Even if an ethical and automated phone tracking system was set in place, cell phone tracking at its best can only paint a crude picture of the Coronavirus distribution since most phones can only determine their user’s position with an accuracy between 7 and 13 meters in urban areas, according to a study conducted by Krista Merry and her team.³Additionally, assessing risk by tracking intersections of people can result in false alarms if two people are in proximity for a split second or missed detection if one person occupies the same space as an infected person after the infected person leaves. For this reason, we have turned to real-time interactive models in order to follow the disease as accurately as possible.

Real-Time Modeling Solution

Navigating through a real-time model detailing the spread of Coronavirus is one of the best ways to put into perspective the magnitude of this current pandemic. Not only do the most comprehensive models such as the one developed by Johns Hopkins illustrate the location and frequency of the disease on a world map, but they also track the rate that the virus is being spread daily.

Picture of Johns Hopkins Coronavirus Model
Credit: Johns Hopkins

This technology is incredibly user-friendly and a reservoir of knowledge for Coronavirus researchers, but the information that these models generate still does not tell us where exactly Coronavirus will flare up next. Using past and present data from these models to predict future outbreaks will not be overly insightful because the model will only be able to predict disease spread in places where the disease has already wreaked havoc. Additionally, we do not need a model to tell us that places with higher population and population densities are at higher risk. Finally, relying on the real-time spread of the disease to predict future outbreaks will lead to oversimplified predictions as the nature of the disease spread will constantly be changing with new governmental actions and scientific breakthroughs like vaccines. Because updating the spread of Coronavirus in real-time is not fast enough to save everyone from the disease, we must utilize predictive models that do not only rely on disease statistics in order to gain the edge over Coronavirus. The task of combining fluctuating and vast data inputs with the disease statistics as well as filling the gaps in our understanding of the virus will require artificial intelligence.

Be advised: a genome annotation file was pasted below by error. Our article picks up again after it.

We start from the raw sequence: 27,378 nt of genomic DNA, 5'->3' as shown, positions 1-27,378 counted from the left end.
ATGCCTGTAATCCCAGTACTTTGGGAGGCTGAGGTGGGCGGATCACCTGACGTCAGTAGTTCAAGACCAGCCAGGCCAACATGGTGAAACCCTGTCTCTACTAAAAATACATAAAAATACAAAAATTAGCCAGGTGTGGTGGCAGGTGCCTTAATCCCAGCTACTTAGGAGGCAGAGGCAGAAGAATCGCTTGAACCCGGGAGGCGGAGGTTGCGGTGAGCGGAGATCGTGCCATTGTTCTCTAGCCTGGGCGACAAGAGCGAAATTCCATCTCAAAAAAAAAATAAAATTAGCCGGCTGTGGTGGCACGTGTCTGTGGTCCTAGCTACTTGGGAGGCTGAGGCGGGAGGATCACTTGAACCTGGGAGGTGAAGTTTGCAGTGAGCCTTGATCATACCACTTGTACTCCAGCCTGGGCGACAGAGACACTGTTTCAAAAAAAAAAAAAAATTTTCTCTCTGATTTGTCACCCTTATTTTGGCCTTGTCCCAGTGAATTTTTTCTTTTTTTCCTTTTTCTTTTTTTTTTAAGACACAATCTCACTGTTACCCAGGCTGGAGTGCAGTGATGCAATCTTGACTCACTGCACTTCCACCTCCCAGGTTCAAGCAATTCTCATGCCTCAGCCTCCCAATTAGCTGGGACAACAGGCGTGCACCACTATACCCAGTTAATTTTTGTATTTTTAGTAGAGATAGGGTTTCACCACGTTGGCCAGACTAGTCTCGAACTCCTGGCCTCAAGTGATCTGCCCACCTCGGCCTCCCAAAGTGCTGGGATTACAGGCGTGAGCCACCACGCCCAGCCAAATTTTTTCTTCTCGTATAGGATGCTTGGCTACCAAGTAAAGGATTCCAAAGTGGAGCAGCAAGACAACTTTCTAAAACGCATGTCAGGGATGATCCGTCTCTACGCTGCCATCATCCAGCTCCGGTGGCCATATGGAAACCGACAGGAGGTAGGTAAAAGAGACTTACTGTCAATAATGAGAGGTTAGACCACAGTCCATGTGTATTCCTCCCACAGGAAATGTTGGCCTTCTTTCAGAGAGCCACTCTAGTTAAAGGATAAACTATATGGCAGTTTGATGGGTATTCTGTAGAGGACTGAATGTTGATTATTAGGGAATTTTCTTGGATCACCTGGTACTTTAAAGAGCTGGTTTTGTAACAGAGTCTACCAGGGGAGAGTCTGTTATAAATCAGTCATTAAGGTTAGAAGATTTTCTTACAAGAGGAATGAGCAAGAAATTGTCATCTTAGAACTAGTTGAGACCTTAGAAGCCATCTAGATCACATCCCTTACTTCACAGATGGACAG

Data
Photo by Markus Spiske on Unsplash

Artificial Intelligence Solution